Nevertheless, given growing Iran-Russia economic ties and Russian initiatives for regional trade cooperation, in particular the Eurasian Economic Union (EEU), the only viable option Iran and Russia could jointly take in Central Asia is a multilateral relationship. Russia needs to assure itself of Iran’s low-profile economic activities in the region. This is why Moscow overwhelmingly prefers a sort of multilateralism under its leadership with a limited role for Iran in this mechanism. However, it is unclear whether Iran will accept this role with respect to its increased alternatives post-JCPOA or Russia stands firm in its governance of the multilateral mechanism in the region.
Unlike economic issues, Central Asian security paves the way for some sort of cooperation (i.e. bilateral or multilateral). Iran and Russia, both, have been concerned about soft security threats, from drug trafficking to extremism to the possible spread of terrorism in the region. As both states fully share the same view on establishing peace and stability in Central Asia, they strongly agree that the idea of foreign boots on the ground, in particular the U.S. army, is to the detriment of regional security. Thus, it seems security cooperation between Iran and Russia, on the basis of common interests, is based on two simultaneous approaches: bilateral and multilateral cooperation. In this regard, while the preexisting Shanghai Cooperation Organization (SCO) might fit well into the security structure of Central Asia, a variety of factors including Russian-Chinese disagreement on SCO’s function and Beijing’s reluctance to overestimate the security dimension of the Organization, put obstacles in the way of SCO becoming a security mechanism in the region. If Russia and China succeed in attracting the support of regional states, the mere achievement of all parties in a common perception of necessity for cooperation against security threats could prepare the grounds for Iran-Russia security cooperation in Central Asia.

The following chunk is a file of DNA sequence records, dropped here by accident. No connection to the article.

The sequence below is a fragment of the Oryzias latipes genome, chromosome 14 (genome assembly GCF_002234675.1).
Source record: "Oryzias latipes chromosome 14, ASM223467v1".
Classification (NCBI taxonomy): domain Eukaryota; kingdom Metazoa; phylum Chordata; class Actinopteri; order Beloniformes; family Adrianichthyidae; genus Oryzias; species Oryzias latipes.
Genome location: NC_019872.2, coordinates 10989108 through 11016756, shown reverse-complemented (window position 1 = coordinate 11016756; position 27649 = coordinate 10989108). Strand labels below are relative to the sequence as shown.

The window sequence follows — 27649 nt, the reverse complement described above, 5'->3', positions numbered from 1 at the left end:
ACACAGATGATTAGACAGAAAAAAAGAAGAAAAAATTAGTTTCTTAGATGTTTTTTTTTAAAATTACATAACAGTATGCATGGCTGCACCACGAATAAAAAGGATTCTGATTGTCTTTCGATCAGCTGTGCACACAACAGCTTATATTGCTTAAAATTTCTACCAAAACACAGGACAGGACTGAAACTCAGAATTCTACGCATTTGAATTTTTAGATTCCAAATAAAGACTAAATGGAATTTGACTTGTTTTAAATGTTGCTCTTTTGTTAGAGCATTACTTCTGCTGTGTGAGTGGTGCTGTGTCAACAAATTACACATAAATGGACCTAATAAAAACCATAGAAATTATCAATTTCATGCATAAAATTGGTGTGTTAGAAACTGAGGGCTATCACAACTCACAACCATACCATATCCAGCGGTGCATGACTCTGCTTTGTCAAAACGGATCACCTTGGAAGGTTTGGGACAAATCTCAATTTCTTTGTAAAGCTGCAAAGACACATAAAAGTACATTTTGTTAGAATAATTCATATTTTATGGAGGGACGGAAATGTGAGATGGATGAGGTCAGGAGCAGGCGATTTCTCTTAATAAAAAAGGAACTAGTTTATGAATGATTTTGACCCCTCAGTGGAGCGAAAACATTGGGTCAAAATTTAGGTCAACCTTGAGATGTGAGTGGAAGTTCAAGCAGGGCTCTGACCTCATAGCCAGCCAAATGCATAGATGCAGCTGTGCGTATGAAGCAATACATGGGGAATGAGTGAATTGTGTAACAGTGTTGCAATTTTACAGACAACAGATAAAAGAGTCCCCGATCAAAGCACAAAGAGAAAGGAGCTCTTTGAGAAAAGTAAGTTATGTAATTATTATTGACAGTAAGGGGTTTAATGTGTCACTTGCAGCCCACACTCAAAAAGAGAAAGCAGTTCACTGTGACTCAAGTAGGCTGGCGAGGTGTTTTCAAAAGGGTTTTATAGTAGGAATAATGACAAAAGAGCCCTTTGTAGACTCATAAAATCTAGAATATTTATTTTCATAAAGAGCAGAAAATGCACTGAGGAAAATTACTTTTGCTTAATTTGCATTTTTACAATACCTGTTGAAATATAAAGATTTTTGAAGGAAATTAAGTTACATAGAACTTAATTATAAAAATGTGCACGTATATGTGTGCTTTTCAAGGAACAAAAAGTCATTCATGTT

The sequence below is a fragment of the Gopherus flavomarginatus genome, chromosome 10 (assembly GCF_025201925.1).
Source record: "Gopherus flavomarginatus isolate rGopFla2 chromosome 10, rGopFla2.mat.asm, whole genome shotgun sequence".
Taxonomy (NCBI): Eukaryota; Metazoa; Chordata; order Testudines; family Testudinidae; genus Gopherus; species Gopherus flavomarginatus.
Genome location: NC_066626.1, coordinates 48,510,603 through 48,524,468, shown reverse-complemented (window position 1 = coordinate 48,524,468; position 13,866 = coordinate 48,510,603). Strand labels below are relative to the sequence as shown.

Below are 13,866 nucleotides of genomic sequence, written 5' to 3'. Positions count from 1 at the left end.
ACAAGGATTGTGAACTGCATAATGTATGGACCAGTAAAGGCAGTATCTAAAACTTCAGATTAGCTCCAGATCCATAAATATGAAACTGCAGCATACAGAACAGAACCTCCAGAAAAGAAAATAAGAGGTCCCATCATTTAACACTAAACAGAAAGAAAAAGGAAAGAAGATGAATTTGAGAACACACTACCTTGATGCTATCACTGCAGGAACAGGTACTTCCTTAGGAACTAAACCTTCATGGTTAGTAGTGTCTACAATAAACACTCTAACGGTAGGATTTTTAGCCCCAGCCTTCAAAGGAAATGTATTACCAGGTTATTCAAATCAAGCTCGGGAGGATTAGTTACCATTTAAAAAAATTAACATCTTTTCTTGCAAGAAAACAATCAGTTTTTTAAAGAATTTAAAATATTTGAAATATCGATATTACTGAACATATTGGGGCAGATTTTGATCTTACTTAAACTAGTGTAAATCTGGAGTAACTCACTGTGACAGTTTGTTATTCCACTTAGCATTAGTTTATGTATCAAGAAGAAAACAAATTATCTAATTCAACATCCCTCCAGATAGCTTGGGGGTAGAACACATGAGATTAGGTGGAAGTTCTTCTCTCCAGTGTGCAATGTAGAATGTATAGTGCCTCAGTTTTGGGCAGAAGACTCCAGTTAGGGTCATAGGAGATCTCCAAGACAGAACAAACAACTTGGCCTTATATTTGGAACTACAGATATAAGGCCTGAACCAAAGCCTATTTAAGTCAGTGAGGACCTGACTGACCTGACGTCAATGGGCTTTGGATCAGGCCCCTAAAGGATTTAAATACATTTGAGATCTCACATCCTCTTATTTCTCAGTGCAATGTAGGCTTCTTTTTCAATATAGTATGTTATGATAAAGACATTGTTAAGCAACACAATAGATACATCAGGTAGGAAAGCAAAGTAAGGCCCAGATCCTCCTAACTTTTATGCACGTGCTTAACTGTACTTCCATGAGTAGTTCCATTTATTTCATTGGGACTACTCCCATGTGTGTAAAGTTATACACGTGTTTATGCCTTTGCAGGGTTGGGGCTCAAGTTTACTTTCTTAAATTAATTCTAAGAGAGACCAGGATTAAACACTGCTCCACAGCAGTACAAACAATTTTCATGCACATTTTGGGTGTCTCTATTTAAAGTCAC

Historically speaking, Iran and Russia, as neighboring nations which have had close bonds of friendship and cooperation with Central Asian states, have drawn up strategies for joint work in the region. While the two concepts of ‘economy’ and ‘security’ have been at the core of the strategies, each of them has been involved in different elements which could shape fundamentally the nature of the Iran-Russia relationship in Central Asia. Their economic priorities and strategies in the region have been more competitive rather than cooperative; however, strong security ties between the two states in Central Asia have been providing a basis for actively regional cooperation. In sum, Iran and Russia need strategic planning and more importantly, to increase their efforts to encourage regional states to pursue the Iranian-Russian agenda.
NB: This article first appeared at "Russia-Iran Partnership: an Overview and Prospects for the Future", co-published by IRAS and RIAC.
Hamidreza Azizi, an assistant professor at Shahid Beheshti University (SBU), is the fellow at IRAS.